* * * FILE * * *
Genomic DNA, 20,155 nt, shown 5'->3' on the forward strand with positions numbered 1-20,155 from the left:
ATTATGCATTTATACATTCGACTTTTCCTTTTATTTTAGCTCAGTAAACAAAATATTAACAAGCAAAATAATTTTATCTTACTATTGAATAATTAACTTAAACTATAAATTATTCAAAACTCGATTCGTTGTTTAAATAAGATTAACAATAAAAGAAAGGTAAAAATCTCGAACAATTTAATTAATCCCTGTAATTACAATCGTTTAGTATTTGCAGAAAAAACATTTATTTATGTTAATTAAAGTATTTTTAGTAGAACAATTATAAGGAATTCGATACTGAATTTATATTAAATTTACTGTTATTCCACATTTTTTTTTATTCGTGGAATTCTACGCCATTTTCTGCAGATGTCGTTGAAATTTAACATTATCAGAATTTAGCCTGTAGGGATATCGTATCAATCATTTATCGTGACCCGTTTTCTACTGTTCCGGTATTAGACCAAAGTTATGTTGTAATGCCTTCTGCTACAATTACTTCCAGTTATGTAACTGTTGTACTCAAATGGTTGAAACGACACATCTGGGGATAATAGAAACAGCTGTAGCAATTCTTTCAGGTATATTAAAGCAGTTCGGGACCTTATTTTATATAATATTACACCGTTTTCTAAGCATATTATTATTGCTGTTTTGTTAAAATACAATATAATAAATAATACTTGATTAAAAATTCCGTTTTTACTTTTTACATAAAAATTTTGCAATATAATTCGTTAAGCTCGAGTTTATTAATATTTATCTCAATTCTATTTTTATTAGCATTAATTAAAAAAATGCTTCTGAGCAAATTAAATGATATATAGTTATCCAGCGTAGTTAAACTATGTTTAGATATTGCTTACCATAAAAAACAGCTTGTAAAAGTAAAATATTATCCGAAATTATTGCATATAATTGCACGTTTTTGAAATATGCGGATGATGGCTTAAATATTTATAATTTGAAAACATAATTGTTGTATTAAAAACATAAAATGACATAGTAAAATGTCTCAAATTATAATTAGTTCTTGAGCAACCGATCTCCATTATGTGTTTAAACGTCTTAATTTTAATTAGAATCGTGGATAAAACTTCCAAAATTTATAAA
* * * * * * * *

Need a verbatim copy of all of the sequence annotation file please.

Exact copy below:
Genomic DNA, 20,155 nt, shown 5'->3' on the forward strand with positions numbered 1-20,155 from the left:
ATTATGCATTTATACATTCGACTTTTCCTTTTATTTTAGCTCAGTAAACAAAATATTAACAAGCAAAATAATTTTATCTTACTATTGAATAATTAACTTAAACTATAAATTATTCAAAACTCGATTCGTTGTTTAAATAAGATTAACAATAAAAGAAAGGTAAAAATCTCGAACAATTTAATTAATCCCTGTAATTACAATCGTTTAGTATTTGCAGAAAAAACATTTATTTATGTTAATTAAAGTATTTTTAGTAGAACAATTATAAGGAATTCGATACTGAATTTATATTAAATTTACTGTTATTCCACATTTTTTTTTATTCGTGGAATTCTACGCCATTTTCTGCAGATGTCGTTGAAATTTAACATTATCAGAATTTAGCCTGTAGGGATATCGTATCAATCATTTATCGTGACCCGTTTTCTACTGTTCCGGTATTAGACCAAAGTTATGTTGTAATGCCTTCTGCTACAATTACTTCCAGTTATGTAACTGTTGTACTCAAATGGTTGAAACGACACATCTGGGGATAATAGAAACAGCTGTAGCAATTCTTTCAGGTATATTAAAGCAGTTCGGGACCTTATTTTATATAATATTACACCGTTTTCTAAGCATATTATTATTGCTGTTTTGTTAAAATACAATATAATAAATAATACTTGATTAAAAATTCCGTTTTTACTTTTTACATAAAAATTTTGCAATATAATTCGTTAAGCTCGAGTTTATTAATATTTATCTCAATTCTATTTTTATTAGCATTAATTAAAAAAATGCTTCTGAGCAAATTAAATGATATATAGTTATCCAGCGTAGTTAAACTATGTTTAGATATTGCTTACCATAAAAAACAGCTTGTAAAAGTAAAATATTATCCGAAATTATTGCATATAATTGCACGTTTTTGAAATATGCGGATGATGGCTTAAATATTTATAATTTGAAAACATAATTGTTGTATTAAAAACATAAAATGACATAGTAAAATGTCTCAAATTATAATTAGTTCTTGAGCAACCGATCTCCATTATGTGTTTAAACGTCTTAATTTTAATTAGAATCGTGGATAAAACTTCCAAAATTTATAAA